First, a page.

The One Child and The Many
The fundamental architectures of K-12 schooling are undergoing radical change and experimentation. These changes/experiments involve almost every aspect of education, including governance, funding, teacher and administrator education and development, tenure, assessment, etc., etc. Students are being paid to take tests; people are rethinking the teaching profession as being about short-term peace corps like service; the old vo-tech model is being reinvented; bonuses are given to principals and teachers for high tests scores in reading and math; business leaders are urging schools to function like corporations; teachers are blamed by everyone in politics; anyone with get up and go can create a charter school; whole school systems are being privatized. For the past eight years, it's been small schools, small schools, small schools. And now that has come to a close after $2 billion from one foundation. (next big thing: the comprehensive high school!)
As always, it's both a challenge and an opportunity.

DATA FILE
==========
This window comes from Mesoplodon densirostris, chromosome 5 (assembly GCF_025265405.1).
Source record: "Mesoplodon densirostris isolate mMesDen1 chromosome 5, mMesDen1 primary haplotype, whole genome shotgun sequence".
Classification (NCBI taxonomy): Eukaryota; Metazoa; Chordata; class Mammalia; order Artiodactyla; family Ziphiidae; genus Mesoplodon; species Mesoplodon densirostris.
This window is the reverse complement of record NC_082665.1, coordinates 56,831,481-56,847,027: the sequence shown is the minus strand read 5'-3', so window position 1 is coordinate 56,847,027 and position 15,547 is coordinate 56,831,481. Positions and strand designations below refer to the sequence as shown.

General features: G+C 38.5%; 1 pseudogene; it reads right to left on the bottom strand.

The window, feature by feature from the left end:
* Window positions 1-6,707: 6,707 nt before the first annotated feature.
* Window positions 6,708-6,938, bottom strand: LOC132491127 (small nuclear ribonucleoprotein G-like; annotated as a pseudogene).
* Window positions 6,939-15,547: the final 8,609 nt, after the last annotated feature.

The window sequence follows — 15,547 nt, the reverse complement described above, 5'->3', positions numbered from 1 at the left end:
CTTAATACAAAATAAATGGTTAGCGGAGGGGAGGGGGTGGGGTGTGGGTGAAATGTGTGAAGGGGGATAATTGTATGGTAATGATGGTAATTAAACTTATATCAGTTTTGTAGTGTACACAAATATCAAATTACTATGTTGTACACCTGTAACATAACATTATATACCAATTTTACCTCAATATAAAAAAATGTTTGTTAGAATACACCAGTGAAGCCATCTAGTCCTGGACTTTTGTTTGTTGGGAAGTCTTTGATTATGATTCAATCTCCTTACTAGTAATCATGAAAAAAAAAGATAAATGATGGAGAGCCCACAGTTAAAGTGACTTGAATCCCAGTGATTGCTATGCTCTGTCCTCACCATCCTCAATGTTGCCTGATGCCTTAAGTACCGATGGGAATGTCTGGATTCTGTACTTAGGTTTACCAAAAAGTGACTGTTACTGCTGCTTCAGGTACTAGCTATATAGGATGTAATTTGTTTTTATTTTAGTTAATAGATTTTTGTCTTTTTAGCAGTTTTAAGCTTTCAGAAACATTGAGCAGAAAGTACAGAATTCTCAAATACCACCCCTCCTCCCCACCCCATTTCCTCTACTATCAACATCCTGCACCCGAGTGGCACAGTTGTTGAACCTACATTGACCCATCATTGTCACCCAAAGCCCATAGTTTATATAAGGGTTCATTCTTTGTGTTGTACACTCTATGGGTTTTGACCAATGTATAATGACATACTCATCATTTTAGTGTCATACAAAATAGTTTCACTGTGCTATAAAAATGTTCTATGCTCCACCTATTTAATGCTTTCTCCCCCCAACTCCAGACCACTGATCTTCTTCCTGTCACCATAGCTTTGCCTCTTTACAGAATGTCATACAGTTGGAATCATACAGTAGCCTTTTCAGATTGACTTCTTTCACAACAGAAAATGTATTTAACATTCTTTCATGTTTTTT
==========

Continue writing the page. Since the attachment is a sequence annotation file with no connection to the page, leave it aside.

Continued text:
The school system of today, particularly the urban system, will look very, very different tomorrow.
It's why we have shifted to a call for each child to receive a well-rounded education, including the arts.
If you cannot speak credibly from the position of the life of one child, whatever work you may undertake in advocacy/policy loses context, meaning, and credibility. Another way of looking at this is that programmatic work in teaching and learning should exist in a virtuous cycle together with advocacy. The programmatic work and the advocacy talk to, reinforce, and inform one another, and the work becomes whole.
Sam Hope, executive director, The National Office for Arts Accreditation (NOAA);
Jack Lew, Global University Relations Manager for Art Talent at EA;
Laura Zakaras, RAND;
James Cuno, Director, Art Institute of Chicago;
Richard Kessler, Executive Director, Center for Arts Education;
Eric Booth, Actor;
Bau Graves, Executive director, Old Town School of Folk Music;
Kiff Gallagher, Founder & CEO of the Music National Service Initiative and MusicianCorps
Bennett Reimer, Founder of the Center for the Study of Education and the Musical Experience, author of A Philosophy of Music Education;
Edward Pauly, the director of research and evaluation at The Wallace Foundation;
Moy Eng, Program Director of the Performing Arts Program at The William and Flora Hewlett Foundation;
John Rockwell, critic;
Susan Sclafani, Managing Director, Chartwell Education Group;
Jane Remer, Author, Educator, Researcher
Michael Hinojosa, General Superintendent, Dallas Independent School District
Peter Sellars, director
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